We spend most of our day sitting. Sitting has been associated with increased risk of diseases such as diabetes but performing regular activity breaks (about 2 minutes of activity every 30 minutes) throughout the day can help to reduce this risk. However, it is not known if performing regular activity breaks in the evening has the same effects, despite the fact that in the evening we often eat a large meal and then sit for long periods watching Netflix. Dr Peddie’s project will assess the impacts of activity breaks throughout the evening on blood glucose, insulin and triglyceride levels after eating dinner, and the effects on sleep quality.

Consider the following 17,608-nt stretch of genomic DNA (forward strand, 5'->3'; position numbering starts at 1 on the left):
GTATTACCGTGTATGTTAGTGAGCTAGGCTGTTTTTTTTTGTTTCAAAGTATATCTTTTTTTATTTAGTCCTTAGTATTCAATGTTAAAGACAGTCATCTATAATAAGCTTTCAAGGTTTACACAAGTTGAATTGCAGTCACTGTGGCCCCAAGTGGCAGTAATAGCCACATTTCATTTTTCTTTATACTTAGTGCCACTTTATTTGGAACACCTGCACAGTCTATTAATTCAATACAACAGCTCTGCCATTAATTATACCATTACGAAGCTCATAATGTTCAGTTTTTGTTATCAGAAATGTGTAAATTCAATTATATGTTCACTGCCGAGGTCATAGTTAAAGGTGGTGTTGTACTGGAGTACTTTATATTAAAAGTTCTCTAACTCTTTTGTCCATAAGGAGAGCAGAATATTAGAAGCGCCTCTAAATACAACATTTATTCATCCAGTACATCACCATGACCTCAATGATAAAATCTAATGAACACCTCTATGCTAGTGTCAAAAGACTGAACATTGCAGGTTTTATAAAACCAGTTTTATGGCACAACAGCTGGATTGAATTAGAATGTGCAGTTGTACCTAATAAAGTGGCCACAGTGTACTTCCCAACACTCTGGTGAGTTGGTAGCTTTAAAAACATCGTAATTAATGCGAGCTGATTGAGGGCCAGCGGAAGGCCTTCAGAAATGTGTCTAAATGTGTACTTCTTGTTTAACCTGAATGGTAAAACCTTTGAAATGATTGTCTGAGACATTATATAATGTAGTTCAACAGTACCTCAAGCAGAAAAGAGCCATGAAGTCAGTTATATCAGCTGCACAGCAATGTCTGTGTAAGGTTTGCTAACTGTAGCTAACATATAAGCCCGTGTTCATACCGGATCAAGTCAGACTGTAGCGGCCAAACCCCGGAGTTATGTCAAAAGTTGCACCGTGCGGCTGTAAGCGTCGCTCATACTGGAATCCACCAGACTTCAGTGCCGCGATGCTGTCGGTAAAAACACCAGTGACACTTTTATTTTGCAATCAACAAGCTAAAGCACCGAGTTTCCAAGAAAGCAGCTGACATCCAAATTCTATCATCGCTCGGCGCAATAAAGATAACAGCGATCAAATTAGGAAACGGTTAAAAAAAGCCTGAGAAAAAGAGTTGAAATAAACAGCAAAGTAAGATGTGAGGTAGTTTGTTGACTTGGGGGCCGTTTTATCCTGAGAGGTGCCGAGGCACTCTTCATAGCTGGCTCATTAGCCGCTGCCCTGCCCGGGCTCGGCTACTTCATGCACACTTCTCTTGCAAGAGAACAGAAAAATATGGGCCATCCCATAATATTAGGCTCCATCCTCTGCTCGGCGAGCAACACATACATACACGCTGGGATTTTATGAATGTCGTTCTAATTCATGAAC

Dr Andrew Reynolds, Department of Medicine
Metabolites in plasma and urine as objective markers of dietary intakes
24 months, NZD $249,761
Although the impact of diet on health and disease is unquestionable, most of what we know about diet is derived from self-reported dietary intakes. Reliance on people self-reporting what they eat is a limitation as it is evident that dietary intakes may be under or over reported at different rates and to a varying extent over a person’s lifetime. The proposed project seeks to address this issue by measuring markers from plasma or urine samples.
Dr Catherine Wall, Department of Medicine, Christchurch
Preoperative exclusive enteral nutrition versus usual care in Crohn’s disease
24 months, NZD $180,375